Battle and Action were ultra-violent UK boys' comics that merged in 1977 to become Battle-Action. Battle told war stories, while Action was happy with any excuse for distressing excess. Garth Ennis was seven years old at the time and loved all that so much that here he's resurrected some Battle-Action characters in new sequels.
This kind of thing has been tried before, sometimes even by Garth Ennis himself. These attempted revivals always die like a dog. You can't sell a comic today based on people's memories of a newsstand magazine that died forty years ago...
Except that here, bizarrely, it worked. It sold. It was a hit. Rebellion are doing more. Issue #2 of the follow-on series goes on sale on Wednesday.
JOHNNY RED VS. SKREAMER OF THE STUKAS (Keith Burns, 12 pages, colour)
Don't expect too much here, but it's okay. It's twelve pages of dogfighting adventure with Johnny Red (a favourite of Garth's) and Skreamer of the Skukas (the murdering bastard anti-hero of a short-lived series in late 1978). Skreamer actually makes a strong enough impact that I was disappointed not to see more of him.
Ennis and Burns previously collaborated on an 8-issue Johnny Red mini-series in 2015, which is better than this. But you'd expect that from 179 pages vs. 12.
THE SARGE (PJ Holden, 11 pages, black-and-white)
This one's a bit odd. The (typed) caption boxes are a non-fiction history lecture about the British infantryman in World War II, with some genuinely surprising bits of information. I liked it.
Meanwhile, the pictures tell the simple, straightforward story of Sergeant Jim Masters and his section against some German soldiers that need killing. (And a tank.) They seem a nice enough bunch... except that Private Unwin bayonets a German to death after he'd surrendered.
CRAZY KELLER (Chris Burnham, 14 pages, colour)
This one, on the other hand, works great.
Crazy Keller is a cheating, profiteering son-of-a-bitch, but also cheerful, easy-going and upbeat. A superior officer blackmails him into going behind enemy lines on a rescue mission. This is a huge mistake.
It's still basically a big action sequence, but Keller is dodgy and amoral enough to keep things unpredictable. I enjoyed his banter with his long-suffering sidekick Aerial, while the action itself is outrageous without being superhuman. They're in a Jeep. The Germans have tanks. Lots of fun.
DREDGER (John Higgins, 14 pages, colour)
Oh my God.
It's not set in wartime, but in London in 1980. Dredger is a sort of secret agent loner psycho mass murderer. Or something. He was kicked out of the Royal Marines for brutality. He crushes someone in a wheelchair between two cars. He shoots someone in the face and doesn't even stop talking to do so. He shuts an 85-year-old in the fridge with no air supply.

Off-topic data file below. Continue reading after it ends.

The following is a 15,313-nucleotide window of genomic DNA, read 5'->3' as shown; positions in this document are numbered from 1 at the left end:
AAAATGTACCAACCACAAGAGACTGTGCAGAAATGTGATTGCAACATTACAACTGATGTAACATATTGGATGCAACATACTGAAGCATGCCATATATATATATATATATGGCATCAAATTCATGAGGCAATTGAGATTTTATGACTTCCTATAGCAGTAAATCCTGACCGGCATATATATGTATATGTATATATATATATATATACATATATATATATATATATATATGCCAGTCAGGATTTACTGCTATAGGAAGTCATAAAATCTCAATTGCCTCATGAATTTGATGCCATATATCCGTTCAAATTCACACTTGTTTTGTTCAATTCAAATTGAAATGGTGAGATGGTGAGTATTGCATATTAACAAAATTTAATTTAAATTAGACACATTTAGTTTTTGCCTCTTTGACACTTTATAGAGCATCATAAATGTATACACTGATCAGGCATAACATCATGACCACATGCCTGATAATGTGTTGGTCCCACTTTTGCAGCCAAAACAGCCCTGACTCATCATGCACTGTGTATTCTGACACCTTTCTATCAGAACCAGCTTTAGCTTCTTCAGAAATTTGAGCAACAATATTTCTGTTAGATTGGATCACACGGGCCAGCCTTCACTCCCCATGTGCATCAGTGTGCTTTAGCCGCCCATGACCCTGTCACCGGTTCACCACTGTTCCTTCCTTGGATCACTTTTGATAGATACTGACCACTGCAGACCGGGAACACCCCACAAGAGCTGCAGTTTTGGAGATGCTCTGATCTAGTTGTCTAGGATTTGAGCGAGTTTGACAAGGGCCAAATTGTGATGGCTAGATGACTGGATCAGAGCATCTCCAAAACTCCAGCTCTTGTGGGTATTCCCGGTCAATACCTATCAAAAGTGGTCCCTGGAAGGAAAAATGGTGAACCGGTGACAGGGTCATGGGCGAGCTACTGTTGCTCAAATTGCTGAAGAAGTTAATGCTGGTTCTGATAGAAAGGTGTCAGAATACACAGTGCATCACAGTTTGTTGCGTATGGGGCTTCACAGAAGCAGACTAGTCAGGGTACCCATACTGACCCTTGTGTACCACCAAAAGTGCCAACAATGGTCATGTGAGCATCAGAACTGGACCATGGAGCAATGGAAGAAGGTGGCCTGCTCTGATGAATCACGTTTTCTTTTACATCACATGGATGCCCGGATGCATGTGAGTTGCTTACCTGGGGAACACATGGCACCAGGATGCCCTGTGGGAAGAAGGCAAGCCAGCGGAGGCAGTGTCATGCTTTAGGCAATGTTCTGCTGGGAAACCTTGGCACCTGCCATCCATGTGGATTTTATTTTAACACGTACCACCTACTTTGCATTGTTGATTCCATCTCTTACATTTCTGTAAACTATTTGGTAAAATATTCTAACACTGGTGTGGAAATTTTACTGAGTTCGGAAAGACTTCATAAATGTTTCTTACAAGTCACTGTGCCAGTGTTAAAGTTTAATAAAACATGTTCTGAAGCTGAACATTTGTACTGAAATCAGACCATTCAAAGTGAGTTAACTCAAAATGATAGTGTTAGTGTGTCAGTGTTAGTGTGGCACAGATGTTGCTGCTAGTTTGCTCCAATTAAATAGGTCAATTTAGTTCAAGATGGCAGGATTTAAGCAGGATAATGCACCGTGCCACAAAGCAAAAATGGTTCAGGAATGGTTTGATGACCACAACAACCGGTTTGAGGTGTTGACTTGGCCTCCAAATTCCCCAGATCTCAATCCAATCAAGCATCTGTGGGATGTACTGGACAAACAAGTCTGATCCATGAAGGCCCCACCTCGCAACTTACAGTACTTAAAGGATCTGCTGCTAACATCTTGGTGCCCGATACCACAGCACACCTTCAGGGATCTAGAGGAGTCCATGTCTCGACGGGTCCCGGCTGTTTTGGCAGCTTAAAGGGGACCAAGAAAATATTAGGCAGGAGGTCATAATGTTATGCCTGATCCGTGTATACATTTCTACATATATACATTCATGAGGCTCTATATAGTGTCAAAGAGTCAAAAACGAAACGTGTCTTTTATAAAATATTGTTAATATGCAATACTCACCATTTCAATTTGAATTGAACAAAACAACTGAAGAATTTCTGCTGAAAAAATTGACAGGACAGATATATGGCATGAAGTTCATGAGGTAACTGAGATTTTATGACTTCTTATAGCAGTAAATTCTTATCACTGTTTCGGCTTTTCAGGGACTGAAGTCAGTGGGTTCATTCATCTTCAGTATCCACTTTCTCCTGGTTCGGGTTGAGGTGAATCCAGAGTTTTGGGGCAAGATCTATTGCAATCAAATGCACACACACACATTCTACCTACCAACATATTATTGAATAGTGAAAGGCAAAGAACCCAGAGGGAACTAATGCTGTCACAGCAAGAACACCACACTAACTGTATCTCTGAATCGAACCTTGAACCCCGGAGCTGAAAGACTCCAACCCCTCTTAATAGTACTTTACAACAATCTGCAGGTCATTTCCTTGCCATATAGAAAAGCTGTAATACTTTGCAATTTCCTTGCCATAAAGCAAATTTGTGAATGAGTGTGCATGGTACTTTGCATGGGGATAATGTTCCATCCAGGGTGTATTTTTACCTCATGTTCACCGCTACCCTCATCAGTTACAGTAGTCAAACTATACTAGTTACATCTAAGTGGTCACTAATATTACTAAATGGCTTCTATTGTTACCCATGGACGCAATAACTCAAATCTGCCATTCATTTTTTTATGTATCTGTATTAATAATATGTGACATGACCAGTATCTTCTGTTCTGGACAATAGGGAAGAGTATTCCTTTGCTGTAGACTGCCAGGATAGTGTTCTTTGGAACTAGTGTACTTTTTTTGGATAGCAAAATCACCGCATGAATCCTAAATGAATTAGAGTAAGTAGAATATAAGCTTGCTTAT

Realistic? Ahahahaha, no. He seems to kill, maim, torture, mutilate, etc. on almost every page. If anyone like this were really operating in London, he'd be the world's most notorious criminal by the weekend. He's like the Punisher on steroids, except way more flamboyant. He is, though, a lot of fun to read about.
HELLMAN VS. GLORY RIDER (Mike Dorey, 11 pages, black-and-white)
Yow. It's another crossover, this time between two dark series. Hellman of Hammer Force was a German hero series. Hellman is a tank commander in the service of the Fuhrer. He tries not to commit atrocities and makes enemies on his own side, but he's still going around killing Allied soldiers all day.
As for Glory Rider, he's a crazy American who wants to be a great war general. He'll send his tank crews into battle against impossible odds. They die. They achieve some successes too, but mostly they die. The only person who's realised how dangerous he is is Sergeant Steve Hilts, one of his subordinates.
The story's first half is what you'd imagine. A bunch of tanks meet. There's shooting and death. The usual. Then, though, Hellman and Hilts find themselves sitting against a wrecked tank with a possibly dying man between them. They chat. Hellman's a thoughtful, decent chap who gives Hilts some excellent advice. About murder. Brrrr.
KIDS RULE O.K. (Kevin O'Neill, 14 pages, alternating between colour and black-and-white)
The colour pages are the staff of Action discussing the possibility that they might have gone a bit too far. With their strip called Kids Rule O.K. and the boy with a bicycle chain on the front cover who's about to beat a policeman to death. (Although it's possible to nitpick the details of that.) To mention just the most infamous of many, er, lively Action incidents. (This is all true and it was a factor in what got Action cancelled and then merged with Battle.)
The black-and-white pages are set within the fiction of Kids Rule O.K. and involve Garth Ennis getting into the "whoops we went too far and got ourselves cancelled" Action spirit. The artist is Kevin O'Neill, who has a reputation for this kind of thing and was well chosen. Bloody hell.
NINA PETROVA AND THE ANGELS OF DEATH (Patrick Goddard, 13 pages, colour)
It's Part 2 of the Johnny Red vs. Skreamer of the Skukas story, which made me happy. Nina Petrova was a key supporting character in Johnny Red's adventures, here for the first time becoming the lead of her own strip. It's strong. Good people die. Skreamer returns (hurrah!) to get magnificently dumped on (hurrah!), but it's the loss of Nina's people that will stay with you.
Overall, it's good. Not all the instalments are equally strong, but they're more varied than you'd expect and there's some memorable stuff here. I also love the idea of reviving dormant UK comics characters, as Alan Moore was doing a while ago except completely and utterly different. I see Rebellion are releasing more Battle/Action graphic novels. The Sarge, Hellman of Hammer Force and of course I must, must, must get my hands on Charley's War...